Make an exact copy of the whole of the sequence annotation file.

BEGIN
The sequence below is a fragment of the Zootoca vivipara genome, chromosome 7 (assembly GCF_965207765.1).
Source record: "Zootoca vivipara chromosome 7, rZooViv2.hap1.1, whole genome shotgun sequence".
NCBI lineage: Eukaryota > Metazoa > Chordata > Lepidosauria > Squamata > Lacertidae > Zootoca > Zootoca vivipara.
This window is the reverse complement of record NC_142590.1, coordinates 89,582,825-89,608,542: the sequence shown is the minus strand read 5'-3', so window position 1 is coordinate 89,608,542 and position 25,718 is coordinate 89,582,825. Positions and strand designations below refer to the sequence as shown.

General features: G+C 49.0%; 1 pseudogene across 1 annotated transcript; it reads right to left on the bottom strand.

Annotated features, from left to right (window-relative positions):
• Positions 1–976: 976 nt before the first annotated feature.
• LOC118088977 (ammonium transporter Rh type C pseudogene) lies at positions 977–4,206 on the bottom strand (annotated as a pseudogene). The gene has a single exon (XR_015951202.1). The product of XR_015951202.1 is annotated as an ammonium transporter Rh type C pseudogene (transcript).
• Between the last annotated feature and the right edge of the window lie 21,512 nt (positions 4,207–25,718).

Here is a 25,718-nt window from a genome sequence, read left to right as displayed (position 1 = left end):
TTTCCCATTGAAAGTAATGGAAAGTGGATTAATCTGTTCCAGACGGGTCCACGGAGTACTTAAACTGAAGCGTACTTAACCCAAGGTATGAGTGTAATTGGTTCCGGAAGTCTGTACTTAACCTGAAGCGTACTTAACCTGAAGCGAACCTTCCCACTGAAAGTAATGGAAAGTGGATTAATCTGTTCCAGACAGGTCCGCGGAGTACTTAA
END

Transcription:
The sequence below is a fragment of the Zootoca vivipara genome, chromosome 7 (assembly GCF_965207765.1).
Source record: "Zootoca vivipara chromosome 7, rZooViv2.hap1.1, whole genome shotgun sequence".
NCBI lineage: Eukaryota > Metazoa > Chordata > Lepidosauria > Squamata > Lacertidae > Zootoca > Zootoca vivipara.
This window is the reverse complement of record NC_142590.1, coordinates 89,582,825-89,608,542: the sequence shown is the minus strand read 5'-3', so window position 1 is coordinate 89,608,542 and position 25,718 is coordinate 89,582,825. Positions and strand designations below refer to the sequence as shown.

General features: G+C 49.0%; 1 pseudogene across 1 annotated transcript; it reads right to left on the bottom strand.

Annotated features, from left to right (window-relative positions):
• Positions 1–976: 976 nt before the first annotated feature.
• LOC118088977 (ammonium transporter Rh type C pseudogene) lies at positions 977–4,206 on the bottom strand (annotated as a pseudogene). The gene has a single exon (XR_015951202.1). The product of XR_015951202.1 is annotated as an ammonium transporter Rh type C pseudogene (transcript).
• Between the last annotated feature and the right edge of the window lie 21,512 nt (positions 4,207–25,718).

Here is a 25,718-nt window from a genome sequence, read left to right as displayed (position 1 = left end):
TTTCCCATTGAAAGTAATGGAAAGTGGATTAATCTGTTCCAGACGGGTCCACGGAGTACTTAAACTGAAGCGTACTTAACCCAAGGTATGAGTGTAATTGGTTCCGGAAGTCTGTACTTAACCTGAAGCGTACTTAACCTGAAGCGAACCTTCCCACTGAAAGTAATGGAAAGTGGATTAATCTGTTCCAGACAGGTCCGCGGAGTACTTAA